Introverts: Tired of Losing Job Interviews?
Let’s face it, introverts. Extroverts often beat you out in job interviews. They radiate warmth and think well on their feet. Consequently, “People tend to pass you over 'cause you're not standing out like flashy sparkles in the water or stars in the sky”—as the Kermit the Frog song says.
But you don’t have to lose. You just need to assess your strengths and weaknesses—and play to your strengths.
What is an introvert?
First, in case you’re not sure if you’re an introvert, let’s define our terms. If you are an introvert, you tend to focus on internal feelings, rather than on external stimulation. You may very well enjoy other people, but lots of people contact drains your batteries and you need to recharge with alone time. You tend to have a small group of close friends, rather than large circles of friends. You enjoy alone time, and people may see you as “quiet” and “hard to get to know.” You like to think before you act.
So how do you beat the extroverts? Assess your strengths and weaknesses and then play to your strengths.
Be aware that social contact drains your battery.
Most likely, you’re not a hermit. You like people. But at the end of the day, you’d rather kick back and read a book, watch TV, or do some journalling, rather than charge out to a party. Make this work for you by structuring the day of an interview so you have time before and after the interview for some alone time. If you can, avoid marathon interviews in which you interview with one person after another in the company--or see if it's possible to schedule a break or two for yourself in the course of the day.
Use your research skills.
Many introverts are skilled researchers who can ferret out all sorts of information about the interviewer, the company and its issues. What interviewer wouldn’t be impressed by someone who found out about their background and what is really important to them? One client was interviewing for a facilities position and took the time to visit all the organization’s buildings and speak to people who worked there. The employer’s jaw hit the ground when she revealed the extent of her knowledge about the issues they faced. She was hired on the spot.
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Use your listening skills. Introverts may not always be the best at talking, but many are great listeners skilled at drawing people out. Build upon the research you’ve done by asking astute questions to find out about the issues the employer faces and what keeps the boss awake at night.
Be prepared to make small talk. OK. You hate making small talk. But you can’t avoid it in the job interview. The good news is that you can learn how to make small talk, and learning this skill will enrich both your career and professional life. See our related blog article on networking and small talk.
Acknowledge that you’re an introvert
You might let the employer know that you’re an introvert. So, even though you’re very excited about the opportunity, you don’t SEEM as excited as an extrovert might. If this is the case with you, you might reveal that introverts sometimes take time to formulate answers. They search for just the right words. One engineer we worked with took an unusually long time to answer questions. He thought so long and hard to come up with precision answers that people sometimes wondered whether he wasn’t paying attention or if he had dozed off. We coached him to say upfront, “In my work, I think through my answers really carefully before speaking. Employers have appreciated that about me, as I take the time to make sure I’ve got the right answer, instead of shooting from the hip.”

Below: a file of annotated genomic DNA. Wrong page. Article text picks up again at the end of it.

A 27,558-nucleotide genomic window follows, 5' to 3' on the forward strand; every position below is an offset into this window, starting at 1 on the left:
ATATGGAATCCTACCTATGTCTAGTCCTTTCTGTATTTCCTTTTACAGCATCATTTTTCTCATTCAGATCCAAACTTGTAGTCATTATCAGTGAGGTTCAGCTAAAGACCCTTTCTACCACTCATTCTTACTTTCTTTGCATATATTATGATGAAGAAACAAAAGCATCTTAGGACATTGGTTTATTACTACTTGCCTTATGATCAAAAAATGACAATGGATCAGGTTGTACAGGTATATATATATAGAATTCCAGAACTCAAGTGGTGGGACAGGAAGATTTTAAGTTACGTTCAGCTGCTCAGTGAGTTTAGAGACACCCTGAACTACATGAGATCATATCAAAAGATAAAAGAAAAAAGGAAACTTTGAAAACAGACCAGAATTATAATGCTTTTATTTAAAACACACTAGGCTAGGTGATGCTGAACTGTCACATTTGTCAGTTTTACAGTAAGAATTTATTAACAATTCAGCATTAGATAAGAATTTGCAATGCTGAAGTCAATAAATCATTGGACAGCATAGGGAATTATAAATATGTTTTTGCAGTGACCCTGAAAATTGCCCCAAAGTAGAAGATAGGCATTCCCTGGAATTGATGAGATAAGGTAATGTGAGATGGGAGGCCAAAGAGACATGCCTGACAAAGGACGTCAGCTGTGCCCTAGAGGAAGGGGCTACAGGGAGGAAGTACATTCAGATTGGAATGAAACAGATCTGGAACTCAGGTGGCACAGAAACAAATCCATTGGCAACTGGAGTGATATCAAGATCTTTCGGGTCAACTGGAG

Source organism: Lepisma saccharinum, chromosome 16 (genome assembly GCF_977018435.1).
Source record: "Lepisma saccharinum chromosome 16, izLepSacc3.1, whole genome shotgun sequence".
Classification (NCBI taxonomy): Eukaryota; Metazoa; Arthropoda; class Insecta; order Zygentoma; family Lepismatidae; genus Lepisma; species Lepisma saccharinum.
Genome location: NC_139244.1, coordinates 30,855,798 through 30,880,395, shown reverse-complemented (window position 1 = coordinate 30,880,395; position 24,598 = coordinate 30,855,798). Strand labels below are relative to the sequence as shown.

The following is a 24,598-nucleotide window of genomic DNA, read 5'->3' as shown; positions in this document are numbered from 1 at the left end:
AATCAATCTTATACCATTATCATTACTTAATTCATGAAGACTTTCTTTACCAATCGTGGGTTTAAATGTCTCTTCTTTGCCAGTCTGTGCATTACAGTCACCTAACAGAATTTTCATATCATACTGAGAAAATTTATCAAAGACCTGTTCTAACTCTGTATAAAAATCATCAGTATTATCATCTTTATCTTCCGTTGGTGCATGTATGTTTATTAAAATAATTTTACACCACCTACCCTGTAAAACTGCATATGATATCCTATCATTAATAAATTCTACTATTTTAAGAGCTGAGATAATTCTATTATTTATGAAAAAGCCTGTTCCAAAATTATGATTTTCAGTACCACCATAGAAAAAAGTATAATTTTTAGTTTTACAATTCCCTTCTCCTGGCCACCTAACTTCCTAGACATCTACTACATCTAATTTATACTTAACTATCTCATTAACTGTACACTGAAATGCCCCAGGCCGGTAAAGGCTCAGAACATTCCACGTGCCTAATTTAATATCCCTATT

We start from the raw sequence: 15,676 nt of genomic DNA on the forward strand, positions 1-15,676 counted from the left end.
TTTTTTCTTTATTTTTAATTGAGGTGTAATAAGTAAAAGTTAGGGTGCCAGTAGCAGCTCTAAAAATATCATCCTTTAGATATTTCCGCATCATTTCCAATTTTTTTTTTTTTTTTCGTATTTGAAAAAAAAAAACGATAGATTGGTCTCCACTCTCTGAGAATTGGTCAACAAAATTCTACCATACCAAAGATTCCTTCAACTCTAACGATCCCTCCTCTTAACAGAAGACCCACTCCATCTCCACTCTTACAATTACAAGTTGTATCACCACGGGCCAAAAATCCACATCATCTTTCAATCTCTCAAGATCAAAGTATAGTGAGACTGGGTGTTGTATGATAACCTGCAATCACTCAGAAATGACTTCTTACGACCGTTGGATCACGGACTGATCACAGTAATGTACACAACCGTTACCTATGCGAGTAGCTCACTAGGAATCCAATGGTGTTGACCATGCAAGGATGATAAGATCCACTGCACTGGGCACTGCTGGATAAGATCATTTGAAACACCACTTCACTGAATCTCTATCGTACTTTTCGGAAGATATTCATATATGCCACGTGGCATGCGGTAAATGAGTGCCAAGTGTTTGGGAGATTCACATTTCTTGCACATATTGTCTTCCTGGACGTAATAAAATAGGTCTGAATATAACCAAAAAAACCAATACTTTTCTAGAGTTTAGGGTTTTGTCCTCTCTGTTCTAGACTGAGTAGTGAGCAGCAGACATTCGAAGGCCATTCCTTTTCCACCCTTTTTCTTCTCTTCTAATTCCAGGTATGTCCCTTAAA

Practice and then practice some more
OK, so you’re not great on your feet. That’s fine. So practice interview questions. Anticipate questions you might be asked. Write out scripts for the tough questions and get them down flat. One introvert we worked with had been out of work for a long time, and people were asking him about it. We worked out a truthful response and he practiced it:
Employer: Why have you been out of work so long?
Client: I think it’s because I never learned to toot my own horn. Since I’ve been working at the same company for a lot of years, people knew my work and reputation and I got assigned to key projects. I never had to look for work or think about how to sell myself. After the company downsized, it took me a while to figure out that I was doing a terrible job of selling myself--and hired a coach to help me. I’ll never be great at job hunting, but I AM great at getting projects done. I’d love to talk about how I can help you. What are some of the biggest issues facing you?
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Make the phone work for you in phone interviews
Be sure to take advantage of the fact that they can’t see you. You can write out notes, scripts, and your resume in front of you. Of course, don’t read them word for word so you sound canned. You might have a mirror in front of you to remind yourself to smile. Add more inflection to your voice than you would in person so the caller hears your interest and enthusiasm
Make your passion work for youIntroverts are at their best when speaking about things about which they are most passionate. Speaking about your passion makes you radiate confidence. Be on the lookout for a chance to talk about things you are passionate about.
Be sure to check out our FREE CAREER WEBINARS.
One introvert client won her job interview by speaking about her passion for training and developing employees and the satisfaction she got from seeing them succeed and get promotions.
Work on your job interviewing. The extroverts don’t always win. You can beat them by being you at your very best.